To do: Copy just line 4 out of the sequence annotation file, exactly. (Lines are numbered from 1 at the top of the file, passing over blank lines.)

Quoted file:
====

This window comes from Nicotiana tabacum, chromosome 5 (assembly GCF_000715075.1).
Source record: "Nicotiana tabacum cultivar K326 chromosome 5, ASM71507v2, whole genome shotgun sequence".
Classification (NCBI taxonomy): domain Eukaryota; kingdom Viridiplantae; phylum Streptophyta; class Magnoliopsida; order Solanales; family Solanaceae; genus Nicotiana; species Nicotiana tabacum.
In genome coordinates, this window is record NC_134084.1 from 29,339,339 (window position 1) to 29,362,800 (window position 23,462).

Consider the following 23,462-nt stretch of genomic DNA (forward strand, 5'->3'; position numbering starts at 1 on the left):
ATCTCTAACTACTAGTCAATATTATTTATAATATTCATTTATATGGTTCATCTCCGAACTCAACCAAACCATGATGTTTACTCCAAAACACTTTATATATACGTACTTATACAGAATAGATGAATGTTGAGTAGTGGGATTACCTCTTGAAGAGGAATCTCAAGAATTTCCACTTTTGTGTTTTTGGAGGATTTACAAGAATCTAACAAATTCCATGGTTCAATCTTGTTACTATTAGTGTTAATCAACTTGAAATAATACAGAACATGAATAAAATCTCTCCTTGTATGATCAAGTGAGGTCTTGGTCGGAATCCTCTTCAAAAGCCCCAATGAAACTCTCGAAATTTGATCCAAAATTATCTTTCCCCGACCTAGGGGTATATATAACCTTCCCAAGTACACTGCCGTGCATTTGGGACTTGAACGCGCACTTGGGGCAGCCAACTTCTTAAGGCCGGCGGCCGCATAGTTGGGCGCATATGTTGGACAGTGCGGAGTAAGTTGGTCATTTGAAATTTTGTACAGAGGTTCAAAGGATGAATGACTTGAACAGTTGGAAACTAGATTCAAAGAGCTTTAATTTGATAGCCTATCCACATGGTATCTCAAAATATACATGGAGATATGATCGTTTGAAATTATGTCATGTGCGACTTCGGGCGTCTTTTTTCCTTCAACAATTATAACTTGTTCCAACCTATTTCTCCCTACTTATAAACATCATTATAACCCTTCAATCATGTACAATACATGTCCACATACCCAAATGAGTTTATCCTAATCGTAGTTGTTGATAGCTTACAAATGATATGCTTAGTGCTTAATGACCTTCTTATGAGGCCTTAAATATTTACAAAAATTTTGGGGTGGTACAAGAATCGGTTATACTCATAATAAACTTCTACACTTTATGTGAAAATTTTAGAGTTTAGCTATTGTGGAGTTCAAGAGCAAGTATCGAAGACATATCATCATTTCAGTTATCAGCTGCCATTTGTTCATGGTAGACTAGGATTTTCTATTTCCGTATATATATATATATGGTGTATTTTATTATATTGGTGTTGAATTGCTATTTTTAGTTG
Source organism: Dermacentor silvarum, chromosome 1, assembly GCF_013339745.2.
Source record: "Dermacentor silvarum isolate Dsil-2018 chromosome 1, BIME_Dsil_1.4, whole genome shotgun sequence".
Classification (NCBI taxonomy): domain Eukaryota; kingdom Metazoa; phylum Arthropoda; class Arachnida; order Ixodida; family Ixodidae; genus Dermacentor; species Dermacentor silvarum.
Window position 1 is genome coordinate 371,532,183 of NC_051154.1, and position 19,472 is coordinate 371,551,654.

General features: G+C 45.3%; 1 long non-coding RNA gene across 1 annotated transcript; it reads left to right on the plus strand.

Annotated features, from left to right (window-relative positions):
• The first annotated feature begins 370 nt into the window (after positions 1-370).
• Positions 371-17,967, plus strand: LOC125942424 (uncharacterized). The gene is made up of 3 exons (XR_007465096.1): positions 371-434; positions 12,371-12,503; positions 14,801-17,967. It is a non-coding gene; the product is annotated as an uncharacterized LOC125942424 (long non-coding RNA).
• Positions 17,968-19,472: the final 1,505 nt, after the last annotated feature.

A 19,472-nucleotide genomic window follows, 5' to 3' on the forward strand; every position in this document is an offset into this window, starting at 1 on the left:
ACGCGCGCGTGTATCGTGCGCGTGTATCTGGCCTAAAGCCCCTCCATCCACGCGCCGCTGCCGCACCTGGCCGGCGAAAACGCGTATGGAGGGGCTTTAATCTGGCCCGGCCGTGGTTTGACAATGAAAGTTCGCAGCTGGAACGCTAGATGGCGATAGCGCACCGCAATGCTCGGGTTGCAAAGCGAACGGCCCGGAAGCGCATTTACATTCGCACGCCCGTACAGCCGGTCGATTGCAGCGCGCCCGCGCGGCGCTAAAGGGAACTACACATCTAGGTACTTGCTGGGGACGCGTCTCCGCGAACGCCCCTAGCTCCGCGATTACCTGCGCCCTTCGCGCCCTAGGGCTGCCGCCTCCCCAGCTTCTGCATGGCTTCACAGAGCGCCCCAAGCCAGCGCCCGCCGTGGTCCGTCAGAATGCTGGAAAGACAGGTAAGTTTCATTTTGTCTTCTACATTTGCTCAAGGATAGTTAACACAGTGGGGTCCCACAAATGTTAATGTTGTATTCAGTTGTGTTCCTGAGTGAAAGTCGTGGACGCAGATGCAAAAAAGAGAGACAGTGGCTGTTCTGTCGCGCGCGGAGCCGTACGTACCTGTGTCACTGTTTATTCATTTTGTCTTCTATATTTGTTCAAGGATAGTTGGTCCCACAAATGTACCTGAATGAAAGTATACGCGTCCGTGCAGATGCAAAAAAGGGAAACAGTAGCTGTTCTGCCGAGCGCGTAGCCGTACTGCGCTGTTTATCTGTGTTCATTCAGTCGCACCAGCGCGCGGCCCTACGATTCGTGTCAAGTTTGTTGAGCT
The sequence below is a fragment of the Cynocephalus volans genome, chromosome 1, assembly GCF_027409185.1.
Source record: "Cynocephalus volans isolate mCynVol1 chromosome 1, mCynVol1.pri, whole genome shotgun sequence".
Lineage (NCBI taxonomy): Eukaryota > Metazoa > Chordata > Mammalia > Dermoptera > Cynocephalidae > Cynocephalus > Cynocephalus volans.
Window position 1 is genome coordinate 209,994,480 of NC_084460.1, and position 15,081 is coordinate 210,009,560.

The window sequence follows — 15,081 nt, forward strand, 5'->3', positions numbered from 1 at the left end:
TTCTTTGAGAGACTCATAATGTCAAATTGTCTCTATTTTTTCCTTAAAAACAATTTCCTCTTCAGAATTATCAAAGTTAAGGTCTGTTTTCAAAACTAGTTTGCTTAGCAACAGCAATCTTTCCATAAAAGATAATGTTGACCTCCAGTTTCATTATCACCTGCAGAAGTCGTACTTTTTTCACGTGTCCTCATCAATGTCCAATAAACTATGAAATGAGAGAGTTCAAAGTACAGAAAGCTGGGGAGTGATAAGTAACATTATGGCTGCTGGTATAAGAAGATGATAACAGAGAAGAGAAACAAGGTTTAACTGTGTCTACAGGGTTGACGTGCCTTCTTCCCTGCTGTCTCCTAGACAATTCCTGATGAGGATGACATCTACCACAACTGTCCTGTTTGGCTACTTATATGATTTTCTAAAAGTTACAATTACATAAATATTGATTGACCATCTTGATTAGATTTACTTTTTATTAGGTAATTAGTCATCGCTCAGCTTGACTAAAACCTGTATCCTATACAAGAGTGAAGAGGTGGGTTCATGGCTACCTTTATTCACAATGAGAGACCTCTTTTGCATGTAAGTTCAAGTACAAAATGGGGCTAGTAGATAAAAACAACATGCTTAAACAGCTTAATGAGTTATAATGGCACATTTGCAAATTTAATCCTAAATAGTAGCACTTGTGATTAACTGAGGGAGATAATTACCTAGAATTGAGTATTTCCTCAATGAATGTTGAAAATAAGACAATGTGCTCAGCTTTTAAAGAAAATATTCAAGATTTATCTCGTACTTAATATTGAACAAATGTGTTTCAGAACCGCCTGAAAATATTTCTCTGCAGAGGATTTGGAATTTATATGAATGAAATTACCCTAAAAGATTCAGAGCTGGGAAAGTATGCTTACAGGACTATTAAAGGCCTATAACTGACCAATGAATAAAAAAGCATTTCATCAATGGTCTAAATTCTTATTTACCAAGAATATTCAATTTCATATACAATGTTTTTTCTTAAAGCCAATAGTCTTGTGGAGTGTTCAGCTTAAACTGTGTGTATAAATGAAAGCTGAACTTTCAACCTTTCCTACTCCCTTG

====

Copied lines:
In genome coordinates, this window is record NC_134084.1 from 29,339,339 (window position 1) to 29,362,800 (window position 23,462).